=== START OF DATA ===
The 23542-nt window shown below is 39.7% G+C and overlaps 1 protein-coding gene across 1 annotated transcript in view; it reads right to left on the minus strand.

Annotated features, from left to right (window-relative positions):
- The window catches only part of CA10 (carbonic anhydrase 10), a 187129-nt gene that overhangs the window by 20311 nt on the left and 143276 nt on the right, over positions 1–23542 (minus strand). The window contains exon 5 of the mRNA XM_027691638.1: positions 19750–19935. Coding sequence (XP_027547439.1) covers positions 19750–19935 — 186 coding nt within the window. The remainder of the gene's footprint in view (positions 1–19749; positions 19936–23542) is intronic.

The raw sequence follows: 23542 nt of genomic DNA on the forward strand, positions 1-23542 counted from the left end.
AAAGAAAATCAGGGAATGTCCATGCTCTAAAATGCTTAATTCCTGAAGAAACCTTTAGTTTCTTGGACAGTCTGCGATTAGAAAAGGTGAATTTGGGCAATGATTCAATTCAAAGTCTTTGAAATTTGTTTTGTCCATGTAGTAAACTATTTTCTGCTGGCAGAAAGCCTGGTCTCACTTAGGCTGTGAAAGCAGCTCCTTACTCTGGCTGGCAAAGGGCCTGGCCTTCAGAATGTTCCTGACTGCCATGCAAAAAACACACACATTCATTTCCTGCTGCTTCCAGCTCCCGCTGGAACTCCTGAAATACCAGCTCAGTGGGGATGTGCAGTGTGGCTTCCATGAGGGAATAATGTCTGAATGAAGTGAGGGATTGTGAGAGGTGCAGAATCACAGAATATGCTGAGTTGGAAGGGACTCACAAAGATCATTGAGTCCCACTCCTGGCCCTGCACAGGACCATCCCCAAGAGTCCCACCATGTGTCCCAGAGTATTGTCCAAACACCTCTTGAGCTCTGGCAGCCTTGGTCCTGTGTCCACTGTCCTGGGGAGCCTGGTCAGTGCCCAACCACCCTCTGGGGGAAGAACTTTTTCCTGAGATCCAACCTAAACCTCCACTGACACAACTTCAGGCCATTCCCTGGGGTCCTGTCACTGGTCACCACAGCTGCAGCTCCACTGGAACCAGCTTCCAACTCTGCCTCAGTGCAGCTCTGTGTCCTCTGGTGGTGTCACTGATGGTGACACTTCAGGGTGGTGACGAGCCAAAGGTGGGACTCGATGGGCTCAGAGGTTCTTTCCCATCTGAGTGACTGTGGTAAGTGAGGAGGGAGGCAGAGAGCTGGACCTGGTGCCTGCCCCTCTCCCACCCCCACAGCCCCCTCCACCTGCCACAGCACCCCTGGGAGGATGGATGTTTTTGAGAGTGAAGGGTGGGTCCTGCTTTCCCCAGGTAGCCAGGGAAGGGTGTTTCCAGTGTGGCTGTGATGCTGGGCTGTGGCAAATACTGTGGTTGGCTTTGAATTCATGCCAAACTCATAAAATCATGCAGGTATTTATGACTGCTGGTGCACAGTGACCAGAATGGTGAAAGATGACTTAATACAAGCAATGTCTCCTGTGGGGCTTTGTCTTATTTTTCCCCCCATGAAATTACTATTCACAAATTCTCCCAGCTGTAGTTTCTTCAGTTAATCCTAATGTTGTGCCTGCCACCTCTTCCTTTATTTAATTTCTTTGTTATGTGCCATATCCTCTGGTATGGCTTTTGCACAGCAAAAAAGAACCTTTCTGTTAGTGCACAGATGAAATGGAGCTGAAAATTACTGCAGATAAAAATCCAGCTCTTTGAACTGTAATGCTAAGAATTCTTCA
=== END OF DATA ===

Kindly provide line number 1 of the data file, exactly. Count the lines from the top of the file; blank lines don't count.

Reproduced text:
The 23542-nt window shown below is 39.7% G+C and overlaps 1 protein-coding gene across 1 annotated transcript in view; it reads right to left on the minus strand.